Even the most ardent Marvel fans approach each Ant-Man installment as an inconsequential but amusing dose of serotonin. Our introduction to the character came at an opportune time in the MCU landscape, insofar that we just touched base with Iron Man and Captain America, and had just been introduced to Ultron. If anything, Ant-Man was a nice stopgap that served as an origins story to an otherwise niche hero as well as an appropriate layover between an Avengers and Captain America sequel.
Ant-Man and the Wasp: Quantumania arrives with less fanfare than most Marvel movies, and is one of the weakest installments in the MCU, which is officially 31 films-deep, if you’re keeping a tally. Beyond serving as the theatrical introduction to the new villain Kang, whose name is in the upcoming Avengers sequel, so we know it’s important, this is as big of a slog as any Marvel film since the Daredevil and Elektra days. It might not be that lackluster, but the stakes have been raised far beyond characters breathlessly running around in a world that looks like a Marvel screensaver circa 2010.
Since the events of Endgame, Scott Lang (Paul Rudd) has been taking it easy, having just written a best-selling memoir whilst trying to live a life of normalcy with his girlfriend, Hope (Evangeline Lilly), and rebellious daughter, Cassie (Kathryn Newton). Hope has also assumed duties as the Wasp from her mother Janet (Michelle Pfeiffer). Thanks to Cassie and grandpa Hank’s (Michael Douglas) latest science project, the whole family is sucked into the Quantum Realm. Cassie might’ve created the portal, but someone inside the realm is able to pull them in and manipulate them without their control.
Not long after everyone is thrust into the land where everything exists all at once, Jane’s 30-year secrets begin coming to light. Enter the aforementioned Kang the Conqueror (Jonathan Majors), a “multiversal adversary” in need of Pym Particles to power a ship that can lead him to any point in time. He’s essentially the new Thanos, omnipotent and ostensibly indestructible.
Phase Four of the MCU has kicked the multiverse concepts into overdrive, and director Peyton Reed and the legion of special effects artists clearly have a ton of fun playing around in the Quantum Realm. The first 30-or-so minutes of Quantumania is a predictable assortment of psychedelic imagery designed to dazzle and baffle, all in the same breath. After seeing Sam Raimi play around with such a landscape in Doctor Strange in the Multiverse of Madness — and somehow manage to rise above Marvel’s obsessive creative control over their projects with predetermined plot-points and visions — Reed’s vision feels corporate-approved and unremarkable by comparison. In fact, the effects here are a significant downgrade from past installments. Online accusations that Marvel VFX artists have, as of late, not been giving enough time to be precise and detailed with their visions due to stringent deadlines has never felt more credible than when watching Quantumania. Certain frames look great. Others, such as the early entry into the Quantum Realm as well as chunks of the obligatory final battle, look unpolished.
Jeff Loveness’ script is so erratic that it can’t even slow down to spend much time with some interesting new faces, such as William Jackson Harper’s disillusioned mind-reader or Katy O’Brian’s freedom fighter warrior. The only new face who feels adequately humanized is a major A-lister making his MCU debut. Once you see who it is, you’ll be elated to see he’s as deadpan and as entertaining as you hoped.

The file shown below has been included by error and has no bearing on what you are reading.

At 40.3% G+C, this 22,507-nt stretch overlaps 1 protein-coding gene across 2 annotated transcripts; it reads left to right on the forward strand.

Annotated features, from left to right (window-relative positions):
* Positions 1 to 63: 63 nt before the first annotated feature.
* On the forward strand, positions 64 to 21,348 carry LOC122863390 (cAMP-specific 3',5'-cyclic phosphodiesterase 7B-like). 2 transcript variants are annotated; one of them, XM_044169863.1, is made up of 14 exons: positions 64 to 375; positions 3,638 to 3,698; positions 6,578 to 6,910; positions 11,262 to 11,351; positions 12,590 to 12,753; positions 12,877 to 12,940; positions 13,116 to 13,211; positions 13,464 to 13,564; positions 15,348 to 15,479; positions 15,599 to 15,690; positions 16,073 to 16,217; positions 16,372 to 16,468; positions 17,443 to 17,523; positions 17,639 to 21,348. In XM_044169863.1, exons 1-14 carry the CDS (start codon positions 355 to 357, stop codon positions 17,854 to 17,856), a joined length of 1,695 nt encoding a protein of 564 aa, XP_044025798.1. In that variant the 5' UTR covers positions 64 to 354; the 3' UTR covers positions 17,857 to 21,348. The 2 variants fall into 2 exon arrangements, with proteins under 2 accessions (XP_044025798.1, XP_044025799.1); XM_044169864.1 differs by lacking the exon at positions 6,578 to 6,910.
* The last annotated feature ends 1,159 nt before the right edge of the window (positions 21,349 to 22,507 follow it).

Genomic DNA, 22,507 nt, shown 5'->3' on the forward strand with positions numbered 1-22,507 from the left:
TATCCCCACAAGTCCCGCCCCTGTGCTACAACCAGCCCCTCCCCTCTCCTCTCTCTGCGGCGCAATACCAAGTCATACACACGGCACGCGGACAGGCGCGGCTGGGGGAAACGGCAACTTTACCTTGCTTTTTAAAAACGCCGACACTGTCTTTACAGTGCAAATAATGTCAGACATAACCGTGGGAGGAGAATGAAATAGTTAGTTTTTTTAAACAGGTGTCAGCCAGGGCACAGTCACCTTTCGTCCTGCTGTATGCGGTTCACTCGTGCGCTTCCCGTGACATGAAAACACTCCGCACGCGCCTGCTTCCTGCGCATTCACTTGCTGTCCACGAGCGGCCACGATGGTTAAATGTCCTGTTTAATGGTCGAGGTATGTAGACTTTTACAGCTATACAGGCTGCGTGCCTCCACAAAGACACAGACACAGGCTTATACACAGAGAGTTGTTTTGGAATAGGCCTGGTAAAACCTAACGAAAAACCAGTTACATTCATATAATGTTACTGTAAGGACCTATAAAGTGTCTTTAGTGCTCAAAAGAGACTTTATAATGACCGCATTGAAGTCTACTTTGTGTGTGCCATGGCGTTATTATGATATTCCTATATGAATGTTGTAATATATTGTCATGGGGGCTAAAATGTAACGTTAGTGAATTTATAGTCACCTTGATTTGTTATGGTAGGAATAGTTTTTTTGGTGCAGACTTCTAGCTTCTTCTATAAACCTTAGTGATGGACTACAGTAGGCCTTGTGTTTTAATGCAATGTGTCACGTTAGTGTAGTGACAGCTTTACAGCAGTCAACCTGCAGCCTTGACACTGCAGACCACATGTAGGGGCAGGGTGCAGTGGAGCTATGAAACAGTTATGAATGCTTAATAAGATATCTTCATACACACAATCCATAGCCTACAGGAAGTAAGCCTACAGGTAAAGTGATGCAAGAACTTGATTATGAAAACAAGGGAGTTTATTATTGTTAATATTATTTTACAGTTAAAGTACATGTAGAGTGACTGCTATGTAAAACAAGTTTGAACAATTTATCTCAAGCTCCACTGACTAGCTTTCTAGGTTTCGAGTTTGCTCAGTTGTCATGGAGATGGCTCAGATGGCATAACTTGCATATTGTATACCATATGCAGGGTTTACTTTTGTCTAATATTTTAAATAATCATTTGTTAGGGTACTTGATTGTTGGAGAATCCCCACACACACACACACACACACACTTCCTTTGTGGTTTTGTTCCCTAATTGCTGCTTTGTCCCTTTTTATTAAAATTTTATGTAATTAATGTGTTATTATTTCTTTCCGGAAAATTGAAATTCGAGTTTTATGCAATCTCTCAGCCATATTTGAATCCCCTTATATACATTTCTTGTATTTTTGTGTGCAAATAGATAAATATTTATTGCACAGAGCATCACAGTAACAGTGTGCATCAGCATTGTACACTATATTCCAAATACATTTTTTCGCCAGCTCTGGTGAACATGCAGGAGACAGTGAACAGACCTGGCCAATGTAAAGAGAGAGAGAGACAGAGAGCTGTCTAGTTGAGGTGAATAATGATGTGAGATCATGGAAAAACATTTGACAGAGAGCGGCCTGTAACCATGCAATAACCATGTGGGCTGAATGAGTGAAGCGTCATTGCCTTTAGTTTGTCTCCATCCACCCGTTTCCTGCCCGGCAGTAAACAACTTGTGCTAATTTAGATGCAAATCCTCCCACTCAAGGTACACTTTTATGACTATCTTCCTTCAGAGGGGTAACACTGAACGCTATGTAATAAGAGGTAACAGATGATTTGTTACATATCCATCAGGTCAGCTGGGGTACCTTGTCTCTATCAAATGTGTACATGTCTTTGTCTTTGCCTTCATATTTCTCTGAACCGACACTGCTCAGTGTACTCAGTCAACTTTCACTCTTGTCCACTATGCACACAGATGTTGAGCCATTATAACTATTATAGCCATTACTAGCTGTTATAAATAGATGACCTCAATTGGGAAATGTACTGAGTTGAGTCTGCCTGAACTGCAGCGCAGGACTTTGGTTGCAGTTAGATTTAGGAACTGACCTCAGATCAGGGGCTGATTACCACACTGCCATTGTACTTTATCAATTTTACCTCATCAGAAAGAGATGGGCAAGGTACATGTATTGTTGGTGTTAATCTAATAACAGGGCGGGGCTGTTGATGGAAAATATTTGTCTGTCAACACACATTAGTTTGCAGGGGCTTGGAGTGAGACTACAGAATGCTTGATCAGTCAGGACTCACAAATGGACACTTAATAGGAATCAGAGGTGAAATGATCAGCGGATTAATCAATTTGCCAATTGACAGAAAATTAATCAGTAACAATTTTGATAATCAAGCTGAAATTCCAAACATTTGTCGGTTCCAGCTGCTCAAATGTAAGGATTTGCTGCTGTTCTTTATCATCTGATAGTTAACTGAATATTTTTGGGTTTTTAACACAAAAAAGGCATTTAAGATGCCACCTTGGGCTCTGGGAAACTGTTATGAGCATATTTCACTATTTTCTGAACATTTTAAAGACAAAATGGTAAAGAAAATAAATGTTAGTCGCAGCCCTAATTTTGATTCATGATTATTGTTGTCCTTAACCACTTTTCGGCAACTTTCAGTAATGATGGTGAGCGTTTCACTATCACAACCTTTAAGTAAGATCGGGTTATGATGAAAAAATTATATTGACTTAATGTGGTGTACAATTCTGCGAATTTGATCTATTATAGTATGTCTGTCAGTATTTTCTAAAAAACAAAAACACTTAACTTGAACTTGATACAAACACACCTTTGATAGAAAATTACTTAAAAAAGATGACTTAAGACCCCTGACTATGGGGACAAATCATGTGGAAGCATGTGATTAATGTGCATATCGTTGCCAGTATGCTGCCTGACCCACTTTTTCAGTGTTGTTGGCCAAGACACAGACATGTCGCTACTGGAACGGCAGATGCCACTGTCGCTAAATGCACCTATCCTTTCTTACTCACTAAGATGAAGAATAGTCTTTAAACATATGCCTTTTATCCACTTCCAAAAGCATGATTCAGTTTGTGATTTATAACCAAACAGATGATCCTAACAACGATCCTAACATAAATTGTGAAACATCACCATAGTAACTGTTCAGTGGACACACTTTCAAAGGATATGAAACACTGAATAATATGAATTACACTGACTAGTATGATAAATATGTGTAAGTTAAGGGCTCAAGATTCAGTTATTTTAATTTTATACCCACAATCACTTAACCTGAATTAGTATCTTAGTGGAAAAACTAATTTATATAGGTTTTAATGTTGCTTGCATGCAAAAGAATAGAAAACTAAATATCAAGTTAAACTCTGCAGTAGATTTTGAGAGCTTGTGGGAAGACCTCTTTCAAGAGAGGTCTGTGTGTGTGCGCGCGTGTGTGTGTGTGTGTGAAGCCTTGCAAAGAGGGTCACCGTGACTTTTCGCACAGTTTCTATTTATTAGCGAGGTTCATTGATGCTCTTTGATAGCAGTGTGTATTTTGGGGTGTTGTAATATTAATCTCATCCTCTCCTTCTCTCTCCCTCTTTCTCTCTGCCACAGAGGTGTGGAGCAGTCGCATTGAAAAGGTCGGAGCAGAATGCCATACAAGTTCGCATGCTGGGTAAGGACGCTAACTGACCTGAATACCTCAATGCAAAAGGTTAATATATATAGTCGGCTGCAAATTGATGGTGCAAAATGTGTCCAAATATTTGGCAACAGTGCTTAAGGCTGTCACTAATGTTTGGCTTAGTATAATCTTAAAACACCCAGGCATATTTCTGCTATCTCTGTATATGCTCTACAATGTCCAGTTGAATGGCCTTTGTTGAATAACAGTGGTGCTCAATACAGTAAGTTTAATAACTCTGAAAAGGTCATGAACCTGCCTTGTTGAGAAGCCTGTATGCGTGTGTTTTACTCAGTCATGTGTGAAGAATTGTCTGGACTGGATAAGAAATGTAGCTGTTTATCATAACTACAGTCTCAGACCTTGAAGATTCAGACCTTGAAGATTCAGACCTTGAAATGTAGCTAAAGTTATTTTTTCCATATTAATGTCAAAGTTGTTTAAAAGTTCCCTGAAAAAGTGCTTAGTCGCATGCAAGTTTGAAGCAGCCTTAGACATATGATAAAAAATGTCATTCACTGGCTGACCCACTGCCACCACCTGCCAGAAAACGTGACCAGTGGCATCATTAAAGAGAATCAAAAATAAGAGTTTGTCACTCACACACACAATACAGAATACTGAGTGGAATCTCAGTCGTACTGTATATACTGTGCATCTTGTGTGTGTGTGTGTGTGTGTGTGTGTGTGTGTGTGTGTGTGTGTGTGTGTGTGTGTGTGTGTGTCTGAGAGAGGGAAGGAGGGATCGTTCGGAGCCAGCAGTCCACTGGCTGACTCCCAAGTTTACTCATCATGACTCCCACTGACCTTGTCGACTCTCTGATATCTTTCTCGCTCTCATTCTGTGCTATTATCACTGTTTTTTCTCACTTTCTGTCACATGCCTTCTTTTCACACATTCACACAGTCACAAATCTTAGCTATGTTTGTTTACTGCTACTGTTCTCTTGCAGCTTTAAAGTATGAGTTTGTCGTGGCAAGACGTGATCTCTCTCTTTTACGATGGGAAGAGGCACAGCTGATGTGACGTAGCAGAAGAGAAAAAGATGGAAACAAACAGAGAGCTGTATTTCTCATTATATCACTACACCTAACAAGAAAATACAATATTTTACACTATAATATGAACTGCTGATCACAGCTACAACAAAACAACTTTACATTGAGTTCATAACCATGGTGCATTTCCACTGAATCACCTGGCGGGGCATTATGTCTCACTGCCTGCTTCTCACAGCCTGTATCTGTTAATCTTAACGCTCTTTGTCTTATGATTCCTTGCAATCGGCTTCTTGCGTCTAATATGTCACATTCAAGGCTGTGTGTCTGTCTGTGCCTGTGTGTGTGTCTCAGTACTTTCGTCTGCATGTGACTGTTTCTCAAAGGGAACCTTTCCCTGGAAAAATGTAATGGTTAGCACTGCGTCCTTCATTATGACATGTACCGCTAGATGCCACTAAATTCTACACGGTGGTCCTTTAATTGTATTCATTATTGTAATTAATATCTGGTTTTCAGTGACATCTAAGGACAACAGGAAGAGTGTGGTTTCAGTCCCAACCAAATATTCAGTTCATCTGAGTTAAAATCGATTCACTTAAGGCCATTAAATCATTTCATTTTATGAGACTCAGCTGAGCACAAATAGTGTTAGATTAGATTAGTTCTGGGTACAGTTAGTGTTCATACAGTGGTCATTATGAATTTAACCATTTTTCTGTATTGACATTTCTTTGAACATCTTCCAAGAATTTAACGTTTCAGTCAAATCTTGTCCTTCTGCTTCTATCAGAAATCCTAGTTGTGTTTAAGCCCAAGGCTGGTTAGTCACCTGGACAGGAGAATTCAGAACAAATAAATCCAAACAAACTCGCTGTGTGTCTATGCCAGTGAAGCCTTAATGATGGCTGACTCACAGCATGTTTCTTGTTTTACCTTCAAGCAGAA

Kang doesn’t leave much of an impression either. I’m sure the gaggle of TV shows have humanized him better, but as someone with a full-time job and more interest in movies, I’ve yet to devote time to those. Majors has room to grow as the new face of evil in the MCU. His presence already suggests a studio that, post-Endgame, has more-or-less had to figure out where to go next after having to have been surprised with how far they’ve gotten. How Jane could have been trapped in the Quantum Realm for 30 years but never mention Kang to a single soul is only believable if she were working for the Conqueror herself.
Where’s the Wasp in all this? Along for the ride. Evangeline Lilly might get top billing for the second consecutive film in the series, but she’s entirely underutilized. Much of the film revolves around Scott and Cassie’s prickly relationship with one another. It manages to inject some life into a screenplay in search of some humanity beneath the green screen, and it works largely because Newton gives her character a dynamic edge and Rudd is his usual, amiable self. However, Ant-Man and the Wasp: Quantumania would’ve been more fun had its storyline revolved around the Lang crew getting sucked into the Quantum Realm on a rescue or a search and destroy mission. Instead, the frenetic pacing and generally low-stakes vibe makes this an easily skippable entry into the franchise that’s at the point where the snake is starting to feast on its tail.
NOTE: Ant-Man and the Wasp: Quantumania is now playing exclusively in theaters.
My review of Ant-Man
My review of Ant-Man and the Wasp
Starring: Paul Rudd, Evangeline Lilly, Kathryn Newton, Jonathan Majors, Michelle Pfeiffer, Michael Douglas, William Jackson Harper, and Katy O’Brian. Directed by: Peyton Reed.
Steve Pulaski has been reviewing movies since 2009 for a barrage of different outlets. He graduated North Central College in 2018 and currently works as an on-air radio personality. He also hosts a weekly movie podcast called "Sleepless with Steve," dedicated to film and the film industry, on his YouTube channel. In addition to writing, he's a die-hard Chicago Bears fan and has two cats, appropriately named Siskel and Ebert!